Al Araji believes that Iraq must diversify its economy, both to expand and broaden the job market, and also to provide a stable tax base. For this to happen, Baghdad needs to relinquish control of its monopolies. The government dominates the oil, energy, and service sectors through government-owned companies. In a bid to increase revenues, the state has often tried to compete aggressively with private firms, rather than support private sector growth. The Iraqi State Company for Land Transportation, for example, has doubled its profits since 2011, largely at the expense of private firms. “Not everything can be a part of mega projects. You have to have a private sector that is a productive element in society, not dependent upon government contracts,” al Araji said.
The growth of the small and medium-sized enterprises that Iraq needs, however, will only come with foreign investment. That’s because domestic banks are extremely risk-averse, and rarely lend money to local businesses. Often, they only offer loans to businesses that own their own land, and can offer it up as collateral—an unrealistic proposition for them, given that most don’t have the necessary capital. This leaves Iraqi businesses desperate for partnerships with foreign companies who can obtain capital.
Iraq’s rebuilding dilemma, then, is that, in order to rebuild, its small and medium-sized businesses must play a central role. But they require external investment, which will only arrive once investors are confident in the integrity of Iraqi institutions and the viability of projects. Getting to that stage depends on the Iraqi government embracing a radical program of privatization and economic reform, which, even during peacetime, would be ambitious.
Consider Iraq’s electrical sector. Generous subsidies drive down prices, leading to overconsumption by households, subjecting Iraqis to regular power outages. This, in turn, forces Iraqis to pay private diesel or petrol-powered generator firms. Prime Minister Abadi has sought to privatize parts of the energy sector and remove subsidies. In January, the Iraqi government signed a $1.4-billion deal with General Electric to expand its power supply and modernize the country’s gas-powered turbines. More controversially, the government is looking to reduce the provision of subsidized electricity, shifting Iraqis onto paid contracts. “It may be politically unpopular,” al Araji said, “but we have to stop subsidies.” The less the government spends on salaries and subsidies, the more it can spend on new infrastructure, and on the liberated territories like Mosul, which is currently without electricity.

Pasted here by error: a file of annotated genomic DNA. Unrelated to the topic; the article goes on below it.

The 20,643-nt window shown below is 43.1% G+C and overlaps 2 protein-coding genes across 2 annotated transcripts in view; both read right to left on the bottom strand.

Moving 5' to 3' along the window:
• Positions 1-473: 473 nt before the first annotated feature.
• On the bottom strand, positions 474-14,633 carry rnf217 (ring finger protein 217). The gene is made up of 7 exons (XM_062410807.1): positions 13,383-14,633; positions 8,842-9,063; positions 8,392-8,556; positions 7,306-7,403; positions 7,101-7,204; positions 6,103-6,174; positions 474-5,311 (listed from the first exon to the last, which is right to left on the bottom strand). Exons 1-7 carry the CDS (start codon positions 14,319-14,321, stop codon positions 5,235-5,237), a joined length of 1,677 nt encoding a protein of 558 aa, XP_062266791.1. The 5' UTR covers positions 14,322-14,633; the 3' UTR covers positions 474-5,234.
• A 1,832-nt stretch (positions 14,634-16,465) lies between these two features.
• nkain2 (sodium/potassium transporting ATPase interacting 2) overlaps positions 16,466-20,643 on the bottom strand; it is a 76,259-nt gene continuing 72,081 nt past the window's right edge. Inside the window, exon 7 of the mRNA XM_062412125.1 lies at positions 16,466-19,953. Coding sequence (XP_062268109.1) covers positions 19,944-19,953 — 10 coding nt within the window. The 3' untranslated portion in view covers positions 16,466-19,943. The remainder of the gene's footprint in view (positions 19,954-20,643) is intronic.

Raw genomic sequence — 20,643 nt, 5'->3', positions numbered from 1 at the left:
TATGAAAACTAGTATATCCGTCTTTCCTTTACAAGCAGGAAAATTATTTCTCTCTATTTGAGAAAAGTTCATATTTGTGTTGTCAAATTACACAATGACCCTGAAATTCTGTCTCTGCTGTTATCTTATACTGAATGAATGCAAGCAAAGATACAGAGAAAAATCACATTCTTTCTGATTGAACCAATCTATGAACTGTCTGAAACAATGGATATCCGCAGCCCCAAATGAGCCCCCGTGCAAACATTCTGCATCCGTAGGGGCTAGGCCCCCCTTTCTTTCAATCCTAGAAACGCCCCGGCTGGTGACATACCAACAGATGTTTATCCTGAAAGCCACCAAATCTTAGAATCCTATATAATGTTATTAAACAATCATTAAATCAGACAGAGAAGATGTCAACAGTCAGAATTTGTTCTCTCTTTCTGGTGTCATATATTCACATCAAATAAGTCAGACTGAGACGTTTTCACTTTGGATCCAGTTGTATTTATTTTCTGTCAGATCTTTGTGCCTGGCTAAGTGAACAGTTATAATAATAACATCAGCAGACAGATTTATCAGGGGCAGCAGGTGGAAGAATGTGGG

Iraq therefore stands at a pivotal moment. There is potential for serious economic reform to drive reconstruction, and thereby build a pathway for stabilizing the liberated territories. There is also a serious possibility that bureaucratic paralysis and corruption will undermine reform, prevent investment from entering the liberated areas, and that, without jobs or services, insurgency will renew with a vengeance. For now, international investors and foreign governments are cautious, waiting to see whether the investment environment improves. In the meantime, Iraq’s future is in Iraqi hands.